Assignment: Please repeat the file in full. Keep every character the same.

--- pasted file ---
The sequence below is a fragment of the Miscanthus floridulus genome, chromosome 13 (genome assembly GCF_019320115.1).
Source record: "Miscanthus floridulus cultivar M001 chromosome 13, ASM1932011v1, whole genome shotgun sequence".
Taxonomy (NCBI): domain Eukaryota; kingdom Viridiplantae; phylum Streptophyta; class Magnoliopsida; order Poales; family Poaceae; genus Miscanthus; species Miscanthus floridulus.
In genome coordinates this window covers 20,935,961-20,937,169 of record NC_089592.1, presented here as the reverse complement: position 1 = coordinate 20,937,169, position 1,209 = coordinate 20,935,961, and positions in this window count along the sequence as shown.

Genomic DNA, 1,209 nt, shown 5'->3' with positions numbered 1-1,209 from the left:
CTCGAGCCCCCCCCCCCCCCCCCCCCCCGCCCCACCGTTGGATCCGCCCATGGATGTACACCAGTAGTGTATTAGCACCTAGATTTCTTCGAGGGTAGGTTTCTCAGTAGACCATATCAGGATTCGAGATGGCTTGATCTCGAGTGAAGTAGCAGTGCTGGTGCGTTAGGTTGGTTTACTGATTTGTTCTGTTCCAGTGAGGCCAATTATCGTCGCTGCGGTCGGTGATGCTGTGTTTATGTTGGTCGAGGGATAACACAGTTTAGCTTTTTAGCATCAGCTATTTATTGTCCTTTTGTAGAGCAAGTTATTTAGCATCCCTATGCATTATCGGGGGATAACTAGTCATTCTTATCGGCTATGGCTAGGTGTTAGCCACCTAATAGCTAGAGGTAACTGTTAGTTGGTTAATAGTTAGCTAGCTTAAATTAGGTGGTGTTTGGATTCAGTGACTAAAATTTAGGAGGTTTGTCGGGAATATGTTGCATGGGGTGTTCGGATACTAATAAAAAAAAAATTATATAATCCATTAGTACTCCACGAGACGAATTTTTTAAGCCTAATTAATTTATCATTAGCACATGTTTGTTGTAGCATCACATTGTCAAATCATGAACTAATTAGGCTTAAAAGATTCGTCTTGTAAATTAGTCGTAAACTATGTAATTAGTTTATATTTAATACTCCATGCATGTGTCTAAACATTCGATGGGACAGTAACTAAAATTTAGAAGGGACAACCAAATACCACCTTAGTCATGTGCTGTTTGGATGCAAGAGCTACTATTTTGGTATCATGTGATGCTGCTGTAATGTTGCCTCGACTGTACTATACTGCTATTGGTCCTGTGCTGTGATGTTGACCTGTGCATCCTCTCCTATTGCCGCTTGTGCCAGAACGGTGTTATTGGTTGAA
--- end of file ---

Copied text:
The sequence below is a fragment of the Miscanthus floridulus genome, chromosome 13 (genome assembly GCF_019320115.1).
Source record: "Miscanthus floridulus cultivar M001 chromosome 13, ASM1932011v1, whole genome shotgun sequence".
Taxonomy (NCBI): domain Eukaryota; kingdom Viridiplantae; phylum Streptophyta; class Magnoliopsida; order Poales; family Poaceae; genus Miscanthus; species Miscanthus floridulus.
In genome coordinates this window covers 20,935,961-20,937,169 of record NC_089592.1, presented here as the reverse complement: position 1 = coordinate 20,937,169, position 1,209 = coordinate 20,935,961, and positions in this window count along the sequence as shown.

Genomic DNA, 1,209 nt, shown 5'->3' with positions numbered 1-1,209 from the left:
CTCGAGCCCCCCCCCCCCCCCCCCCCCCGCCCCACCGTTGGATCCGCCCATGGATGTACACCAGTAGTGTATTAGCACCTAGATTTCTTCGAGGGTAGGTTTCTCAGTAGACCATATCAGGATTCGAGATGGCTTGATCTCGAGTGAAGTAGCAGTGCTGGTGCGTTAGGTTGGTTTACTGATTTGTTCTGTTCCAGTGAGGCCAATTATCGTCGCTGCGGTCGGTGATGCTGTGTTTATGTTGGTCGAGGGATAACACAGTTTAGCTTTTTAGCATCAGCTATTTATTGTCCTTTTGTAGAGCAAGTTATTTAGCATCCCTATGCATTATCGGGGGATAACTAGTCATTCTTATCGGCTATGGCTAGGTGTTAGCCACCTAATAGCTAGAGGTAACTGTTAGTTGGTTAATAGTTAGCTAGCTTAAATTAGGTGGTGTTTGGATTCAGTGACTAAAATTTAGGAGGTTTGTCGGGAATATGTTGCATGGGGTGTTCGGATACTAATAAAAAAAAAATTATATAATCCATTAGTACTCCACGAGACGAATTTTTTAAGCCTAATTAATTTATCATTAGCACATGTTTGTTGTAGCATCACATTGTCAAATCATGAACTAATTAGGCTTAAAAGATTCGTCTTGTAAATTAGTCGTAAACTATGTAATTAGTTTATATTTAATACTCCATGCATGTGTCTAAACATTCGATGGGACAGTAACTAAAATTTAGAAGGGACAACCAAATACCACCTTAGTCATGTGCTGTTTGGATGCAAGAGCTACTATTTTGGTATCATGTGATGCTGCTGTAATGTTGCCTCGACTGTACTATACTGCTATTGGTCCTGTGCTGTGATGTTGACCTGTGCATCCTCTCCTATTGCCGCTTGTGCCAGAACGGTGTTATTGGTTGAA